Education Icon Education

Senator McCain’s Take: Don’t Censor Intelligent Design

Casey Luskin

Senator John McCain personally believes in evolution, but he takes a classically liberal view which says that ideas should not be hidden from students–even controversial ideas like intelligent design. Consider this excerpt from a news article on McCain’s take on intelligent design:

Mr. McCain, who delivered his prepared remarks in an even, almost perfunctory manner, was at his best in the question and answer session that followed. Responding to a question about a report that he thinks “intelligent design” should be taught in schools, the senator mocked the idea that American young people were so delicate and impressionable that they needed to be sheltered from the concept, which says God had a hand in creation and which has been challenged by Darwinists as unscientific.

“Shhh, you shouldn’t tell them,” he said, mimicking those who would shield children from the fact that some people believe in intelligent design. The former prisoner of war said he also disagreed with Cold War-era efforts to prevent Marxist-Leninism from being taught in schools, saying it was better for Americans to understand their enemy. He noted that he didn’t say that intelligent design needed to be taught in “science class,” leaving unclear exactly what class he thought it should be taught in. He said he believed local school boards, not the federal government, should determine curricula.

“From a personal standpoint, I believe in evolution,” Mr. McCain said. At the same time, he said, “When I stand on the rim of the Grand Canyon and I see the sun going down, I believe the hand of God was there.”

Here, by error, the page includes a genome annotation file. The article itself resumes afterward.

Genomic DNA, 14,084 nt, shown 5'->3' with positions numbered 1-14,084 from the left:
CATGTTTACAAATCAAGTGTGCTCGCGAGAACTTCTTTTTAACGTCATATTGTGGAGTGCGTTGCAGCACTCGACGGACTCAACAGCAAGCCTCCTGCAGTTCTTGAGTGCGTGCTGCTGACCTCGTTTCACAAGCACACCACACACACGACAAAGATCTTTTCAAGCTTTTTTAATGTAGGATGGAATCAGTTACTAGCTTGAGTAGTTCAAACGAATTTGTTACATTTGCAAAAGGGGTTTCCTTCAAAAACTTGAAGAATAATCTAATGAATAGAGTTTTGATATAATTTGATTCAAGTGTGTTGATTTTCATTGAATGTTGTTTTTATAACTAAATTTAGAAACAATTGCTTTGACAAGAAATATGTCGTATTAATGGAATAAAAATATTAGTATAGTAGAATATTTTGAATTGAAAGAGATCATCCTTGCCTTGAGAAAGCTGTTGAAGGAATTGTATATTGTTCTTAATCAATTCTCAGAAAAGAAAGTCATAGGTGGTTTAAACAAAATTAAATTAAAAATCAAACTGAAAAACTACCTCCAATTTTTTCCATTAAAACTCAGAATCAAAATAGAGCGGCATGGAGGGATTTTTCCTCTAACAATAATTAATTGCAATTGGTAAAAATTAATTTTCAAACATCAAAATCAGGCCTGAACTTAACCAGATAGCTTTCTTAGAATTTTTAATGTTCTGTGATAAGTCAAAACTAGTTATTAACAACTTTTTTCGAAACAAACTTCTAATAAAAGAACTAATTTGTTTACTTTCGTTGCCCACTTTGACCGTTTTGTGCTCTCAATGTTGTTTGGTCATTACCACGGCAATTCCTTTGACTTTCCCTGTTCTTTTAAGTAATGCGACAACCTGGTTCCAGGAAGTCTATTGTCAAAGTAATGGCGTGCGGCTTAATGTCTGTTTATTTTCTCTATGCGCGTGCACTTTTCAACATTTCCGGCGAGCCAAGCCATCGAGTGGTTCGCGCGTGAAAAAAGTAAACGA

(“McCain Does Manhattan, By the Issues,” by Ira Stoll, New York Sun, July 18, 2006)

I would prefer that Senator McCain explain what he means by “evolution”–mere “change through time,” or the full-blown Neo-Darwinian claim that all of the complexity of life arose via random mutations coupled with blind natural selection. But what Senator McCain personally thinks about ID is much less important than what he would do as a government official. Senator McCain takes a classically liberal view on education, and the freedom of students to learn. He points out that students should not be sheltered from ideas just because they are controversial. While the article inappropriately claims that intelligent design claims that “God had a hand in creation,” it’s refreshing to hear that classical liberals like McCain still exist.


Casey Luskin

Associate Director, Center for Science and Culture
Casey Luskin is a geologist and an attorney with graduate degrees in science and law, giving him expertise in both the scientific and legal dimensions of the debate over evolution. He earned his PhD in Geology from the University of Johannesburg, and BS and MS degrees in Earth Sciences from the University of California, San Diego, where he studied evolution extensively at both the graduate and undergraduate levels. His law degree is from the University of San Diego, where he focused his studies on First Amendment law, education law, and environmental law.